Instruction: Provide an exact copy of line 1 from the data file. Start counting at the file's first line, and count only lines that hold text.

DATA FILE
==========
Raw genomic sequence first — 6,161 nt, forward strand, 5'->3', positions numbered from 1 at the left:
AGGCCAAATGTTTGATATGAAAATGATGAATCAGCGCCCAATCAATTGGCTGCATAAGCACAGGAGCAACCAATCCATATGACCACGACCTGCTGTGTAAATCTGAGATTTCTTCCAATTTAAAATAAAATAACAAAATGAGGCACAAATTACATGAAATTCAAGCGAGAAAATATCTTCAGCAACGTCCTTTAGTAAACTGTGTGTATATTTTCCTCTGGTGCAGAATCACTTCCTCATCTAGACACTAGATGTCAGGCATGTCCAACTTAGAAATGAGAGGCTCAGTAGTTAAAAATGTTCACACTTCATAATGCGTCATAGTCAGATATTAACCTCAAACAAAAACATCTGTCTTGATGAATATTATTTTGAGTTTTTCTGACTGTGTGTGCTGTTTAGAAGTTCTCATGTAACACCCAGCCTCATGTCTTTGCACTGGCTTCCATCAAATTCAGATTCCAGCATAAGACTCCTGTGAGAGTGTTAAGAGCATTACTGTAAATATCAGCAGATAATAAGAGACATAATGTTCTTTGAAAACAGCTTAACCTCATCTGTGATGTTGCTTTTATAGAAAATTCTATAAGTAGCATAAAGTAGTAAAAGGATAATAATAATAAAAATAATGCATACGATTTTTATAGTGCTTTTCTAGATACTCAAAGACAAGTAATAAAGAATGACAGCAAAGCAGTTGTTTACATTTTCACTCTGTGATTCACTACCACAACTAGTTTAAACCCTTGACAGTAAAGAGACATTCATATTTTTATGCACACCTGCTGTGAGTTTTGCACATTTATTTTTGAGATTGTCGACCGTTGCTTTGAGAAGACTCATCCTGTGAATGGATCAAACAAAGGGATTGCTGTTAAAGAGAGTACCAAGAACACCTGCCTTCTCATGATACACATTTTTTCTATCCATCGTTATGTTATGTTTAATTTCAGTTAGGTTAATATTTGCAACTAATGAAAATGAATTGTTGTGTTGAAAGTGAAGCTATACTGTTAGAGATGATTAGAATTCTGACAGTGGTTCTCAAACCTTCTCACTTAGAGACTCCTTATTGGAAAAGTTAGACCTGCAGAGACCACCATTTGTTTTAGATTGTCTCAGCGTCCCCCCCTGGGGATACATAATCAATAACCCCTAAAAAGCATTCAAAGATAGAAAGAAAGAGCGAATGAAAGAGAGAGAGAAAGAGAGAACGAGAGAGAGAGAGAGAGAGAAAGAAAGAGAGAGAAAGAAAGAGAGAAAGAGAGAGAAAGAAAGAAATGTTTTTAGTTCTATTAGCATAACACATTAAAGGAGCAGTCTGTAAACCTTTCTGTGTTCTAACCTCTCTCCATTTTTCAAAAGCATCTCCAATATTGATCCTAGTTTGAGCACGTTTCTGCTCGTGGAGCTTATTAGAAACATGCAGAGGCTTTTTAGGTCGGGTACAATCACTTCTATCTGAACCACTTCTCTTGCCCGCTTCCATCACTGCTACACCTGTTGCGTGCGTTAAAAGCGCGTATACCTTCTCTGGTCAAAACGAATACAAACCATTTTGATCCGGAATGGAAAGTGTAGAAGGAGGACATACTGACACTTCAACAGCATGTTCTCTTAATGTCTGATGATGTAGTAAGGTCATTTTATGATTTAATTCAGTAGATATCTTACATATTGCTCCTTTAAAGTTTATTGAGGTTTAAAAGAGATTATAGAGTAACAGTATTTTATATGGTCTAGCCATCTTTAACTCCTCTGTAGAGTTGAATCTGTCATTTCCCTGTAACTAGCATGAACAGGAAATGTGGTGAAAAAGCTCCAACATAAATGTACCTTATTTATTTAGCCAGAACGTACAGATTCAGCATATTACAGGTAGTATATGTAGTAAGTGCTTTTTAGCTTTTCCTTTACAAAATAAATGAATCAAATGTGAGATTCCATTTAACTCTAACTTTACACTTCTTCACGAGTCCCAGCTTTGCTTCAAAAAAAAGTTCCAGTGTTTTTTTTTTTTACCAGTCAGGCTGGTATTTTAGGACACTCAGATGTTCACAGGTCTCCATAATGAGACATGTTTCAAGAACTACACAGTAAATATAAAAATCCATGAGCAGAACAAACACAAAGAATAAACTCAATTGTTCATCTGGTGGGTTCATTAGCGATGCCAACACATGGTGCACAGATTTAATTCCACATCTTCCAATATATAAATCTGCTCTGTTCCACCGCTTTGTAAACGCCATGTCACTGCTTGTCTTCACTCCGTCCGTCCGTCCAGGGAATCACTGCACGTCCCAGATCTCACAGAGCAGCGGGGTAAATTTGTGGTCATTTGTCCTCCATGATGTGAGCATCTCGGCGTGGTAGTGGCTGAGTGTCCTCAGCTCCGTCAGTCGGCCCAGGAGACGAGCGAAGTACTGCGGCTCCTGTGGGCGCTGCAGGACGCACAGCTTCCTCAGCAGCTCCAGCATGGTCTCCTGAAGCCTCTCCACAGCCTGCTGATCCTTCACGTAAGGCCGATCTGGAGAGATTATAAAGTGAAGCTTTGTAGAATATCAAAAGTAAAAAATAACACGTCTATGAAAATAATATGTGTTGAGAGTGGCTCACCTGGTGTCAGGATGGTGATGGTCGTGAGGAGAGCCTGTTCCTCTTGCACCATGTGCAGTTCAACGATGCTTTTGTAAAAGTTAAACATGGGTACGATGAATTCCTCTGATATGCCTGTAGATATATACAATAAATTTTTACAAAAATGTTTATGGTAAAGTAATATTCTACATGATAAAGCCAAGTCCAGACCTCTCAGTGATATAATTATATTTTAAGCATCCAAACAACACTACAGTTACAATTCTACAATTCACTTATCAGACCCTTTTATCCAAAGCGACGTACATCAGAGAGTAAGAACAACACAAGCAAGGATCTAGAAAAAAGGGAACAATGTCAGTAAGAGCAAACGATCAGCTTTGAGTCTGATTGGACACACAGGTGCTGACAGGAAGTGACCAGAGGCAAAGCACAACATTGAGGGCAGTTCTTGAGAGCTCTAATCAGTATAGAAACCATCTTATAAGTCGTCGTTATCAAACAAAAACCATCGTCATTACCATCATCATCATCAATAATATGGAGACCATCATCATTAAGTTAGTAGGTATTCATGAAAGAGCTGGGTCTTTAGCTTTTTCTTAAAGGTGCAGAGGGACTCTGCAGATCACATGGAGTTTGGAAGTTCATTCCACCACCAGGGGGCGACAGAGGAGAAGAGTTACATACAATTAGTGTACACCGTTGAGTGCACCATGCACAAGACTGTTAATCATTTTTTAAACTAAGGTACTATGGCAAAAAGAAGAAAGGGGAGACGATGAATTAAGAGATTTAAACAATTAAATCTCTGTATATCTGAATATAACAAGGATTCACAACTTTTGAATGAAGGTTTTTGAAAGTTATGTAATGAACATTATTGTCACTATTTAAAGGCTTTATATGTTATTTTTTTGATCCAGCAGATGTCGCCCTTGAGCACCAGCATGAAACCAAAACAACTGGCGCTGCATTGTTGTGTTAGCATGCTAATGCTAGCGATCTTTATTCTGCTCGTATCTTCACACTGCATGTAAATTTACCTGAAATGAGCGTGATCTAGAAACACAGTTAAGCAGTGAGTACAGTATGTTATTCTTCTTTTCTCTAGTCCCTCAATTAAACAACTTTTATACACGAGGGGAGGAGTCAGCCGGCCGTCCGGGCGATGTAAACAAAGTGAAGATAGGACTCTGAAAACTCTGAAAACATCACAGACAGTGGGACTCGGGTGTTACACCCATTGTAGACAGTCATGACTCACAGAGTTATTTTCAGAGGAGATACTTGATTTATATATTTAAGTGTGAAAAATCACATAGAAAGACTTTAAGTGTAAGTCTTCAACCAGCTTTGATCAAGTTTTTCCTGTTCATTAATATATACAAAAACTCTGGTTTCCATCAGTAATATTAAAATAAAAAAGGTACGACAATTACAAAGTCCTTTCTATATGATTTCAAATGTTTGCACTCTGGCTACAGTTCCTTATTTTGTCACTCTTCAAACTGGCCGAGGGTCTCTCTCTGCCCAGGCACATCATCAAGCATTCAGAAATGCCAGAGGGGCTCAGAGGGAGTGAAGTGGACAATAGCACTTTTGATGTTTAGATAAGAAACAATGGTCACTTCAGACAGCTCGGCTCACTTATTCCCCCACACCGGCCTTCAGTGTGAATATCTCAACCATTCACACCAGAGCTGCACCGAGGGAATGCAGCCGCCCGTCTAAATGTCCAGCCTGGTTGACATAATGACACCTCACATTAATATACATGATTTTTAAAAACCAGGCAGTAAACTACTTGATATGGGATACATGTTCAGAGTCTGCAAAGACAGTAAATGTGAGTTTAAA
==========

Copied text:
Raw genomic sequence first — 6,161 nt, forward strand, 5'->3', positions numbered from 1 at the left: